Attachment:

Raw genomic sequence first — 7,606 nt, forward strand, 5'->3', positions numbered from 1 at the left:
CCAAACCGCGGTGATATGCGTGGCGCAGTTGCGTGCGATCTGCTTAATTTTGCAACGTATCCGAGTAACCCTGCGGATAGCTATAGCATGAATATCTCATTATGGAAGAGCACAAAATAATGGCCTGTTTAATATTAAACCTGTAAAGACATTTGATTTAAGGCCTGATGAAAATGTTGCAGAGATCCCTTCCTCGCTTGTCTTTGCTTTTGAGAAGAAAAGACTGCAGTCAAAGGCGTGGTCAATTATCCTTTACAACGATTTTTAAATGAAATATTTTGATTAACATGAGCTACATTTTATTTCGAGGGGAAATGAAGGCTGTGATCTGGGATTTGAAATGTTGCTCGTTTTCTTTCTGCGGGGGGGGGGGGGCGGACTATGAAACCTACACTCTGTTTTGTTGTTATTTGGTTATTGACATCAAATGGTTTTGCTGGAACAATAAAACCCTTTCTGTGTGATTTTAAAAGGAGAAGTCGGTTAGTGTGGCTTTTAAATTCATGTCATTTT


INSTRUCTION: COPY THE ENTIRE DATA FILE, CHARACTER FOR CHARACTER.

Raw genomic sequence first — 7,606 nt, forward strand, 5'->3', positions numbered from 1 at the left:
CCAAACCGCGGTGATATGCGTGGCGCAGTTGCGTGCGATCTGCTTAATTTTGCAACGTATCCGAGTAACCCTGCGGATAGCTATAGCATGAATATCTCATTATGGAAGAGCACAAAATAATGGCCTGTTTAATATTAAACCTGTAAAGACATTTGATTTAAGGCCTGATGAAAATGTTGCAGAGATCCCTTCCTCGCTTGTCTTTGCTTTTGAGAAGAAAAGACTGCAGTCAAAGGCGTGGTCAATTATCCTTTACAACGATTTTTAAATGAAATATTTTGATTAACATGAGCTACATTTTATTTCGAGGGGAAATGAAGGCTGTGATCTGGGATTTGAAATGTTGCTCGTTTTCTTTCTGCGGGGGGGGGGGGGCGGACTATGAAACCTACACTCTGTTTTGTTGTTATTTGGTTATTGACATCAAATGGTTTTGCTGGAACAATAAAACCCTTTCTGTGTGATTTTAAAAGGAGAAGTCGGTTAGTGTGGCTTTTAAATTCATGTCATTTT